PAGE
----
# predictablity of change in Vgs vs change in Ids?

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I am using a P-channel mosfet to act as a voltage controlled resistor to soft-start a small motor, which draws a couple amps while running with load. My circuit quickly (

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** Makes you a complete idiot.

Drive the same mosfet with a PWM wave at about 5 kHz - bring the motor voltage up to full from zero that way.

....... Phil

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Fuck you asshole.

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....... Phil

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The value you want is called the transconductance of the device. In a given MOSFET, it will vary by a factor of about 1.5:1 over temperature.

Although the maker doesn't give you a maximum spec for this, they do give you the minimum of 20 and a typical value on the graph called "transfer characteristics". Picking points off the graph, I see a typical value of about 40 or 50. Based on this I'd expect the maximum to be something like 100.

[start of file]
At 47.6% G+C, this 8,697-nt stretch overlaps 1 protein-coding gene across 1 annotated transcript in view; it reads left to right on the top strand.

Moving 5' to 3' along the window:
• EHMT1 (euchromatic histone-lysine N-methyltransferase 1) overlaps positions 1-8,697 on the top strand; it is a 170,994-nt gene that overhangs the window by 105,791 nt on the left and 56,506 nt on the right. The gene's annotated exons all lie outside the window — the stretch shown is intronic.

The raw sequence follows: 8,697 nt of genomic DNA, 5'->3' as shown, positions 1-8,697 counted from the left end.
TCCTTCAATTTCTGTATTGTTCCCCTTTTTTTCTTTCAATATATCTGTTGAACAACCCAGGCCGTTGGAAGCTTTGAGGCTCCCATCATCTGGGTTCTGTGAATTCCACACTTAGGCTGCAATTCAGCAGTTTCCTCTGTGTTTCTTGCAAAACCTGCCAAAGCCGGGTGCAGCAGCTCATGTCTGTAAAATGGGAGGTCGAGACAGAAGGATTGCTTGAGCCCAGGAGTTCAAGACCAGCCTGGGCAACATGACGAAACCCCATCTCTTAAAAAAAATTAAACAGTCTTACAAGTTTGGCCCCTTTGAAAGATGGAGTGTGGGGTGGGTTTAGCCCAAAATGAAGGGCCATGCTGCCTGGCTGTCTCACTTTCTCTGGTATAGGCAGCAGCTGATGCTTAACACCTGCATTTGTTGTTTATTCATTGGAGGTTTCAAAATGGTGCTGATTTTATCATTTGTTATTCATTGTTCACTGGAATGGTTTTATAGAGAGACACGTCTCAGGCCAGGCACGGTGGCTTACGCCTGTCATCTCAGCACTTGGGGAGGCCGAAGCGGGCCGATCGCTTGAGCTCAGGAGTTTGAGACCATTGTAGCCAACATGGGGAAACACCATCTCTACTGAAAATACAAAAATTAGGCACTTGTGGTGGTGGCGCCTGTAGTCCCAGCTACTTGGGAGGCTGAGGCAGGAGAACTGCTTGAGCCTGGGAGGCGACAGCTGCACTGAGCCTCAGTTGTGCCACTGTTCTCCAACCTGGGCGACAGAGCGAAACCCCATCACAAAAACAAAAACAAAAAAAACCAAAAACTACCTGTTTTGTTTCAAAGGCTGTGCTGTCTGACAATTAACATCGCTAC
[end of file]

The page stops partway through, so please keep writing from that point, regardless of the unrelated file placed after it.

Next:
You may want to change your circuit so that it controls the voltage ramp on the motor instead of the current.

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If you want better control, try negative feedback: a resistor from source to ground will act as a nicely linear current monitor for feedback purposes.

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Is it intrinsically better to ramp voltage instead of current? Arent I doing that by using the mosfet as a voltage controlled resistor?

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I'm not following you. Do you mean if I were using opamps? I am using an NPN transistor whose base is connected, via 1k, to the drain of the P-ch power mosfet which controls power to the motor. When the P-ch starts to turn on, current goes to both the motor, and the NPN transistor base, which then slowly discharges a cap connected to the P- ch gate, slowly turning it on further.

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Ramping the voltage is a little better. The voltage more directly controls the speed of the motor. The back EMF of a motor is generated by its spinning. The back EMF is proportional to the RPM. The motor's current is more closely tied to its torque.

If you don't need anything too exact, a simple circuit may do what you need. Consider this simplified circuit:

Vcc ! \\ / \\ ! +---- Vout ----------+ ! ! --- ! --- !!-- In -\\/\\/--+------!! !!--- Gnd

I've drawn this as an N channel and with a resistor in place of the motor. When the In signal goes high, the capacitor slows the change in gate voltage. When the transistor starts to conduct, the change in gate voltage slows down greatly. The negitive feedback via the capacitor prevents the fet from swithing more quickly.

I real life, you would want a resistor and zener to protect the gate of the MOSFET.

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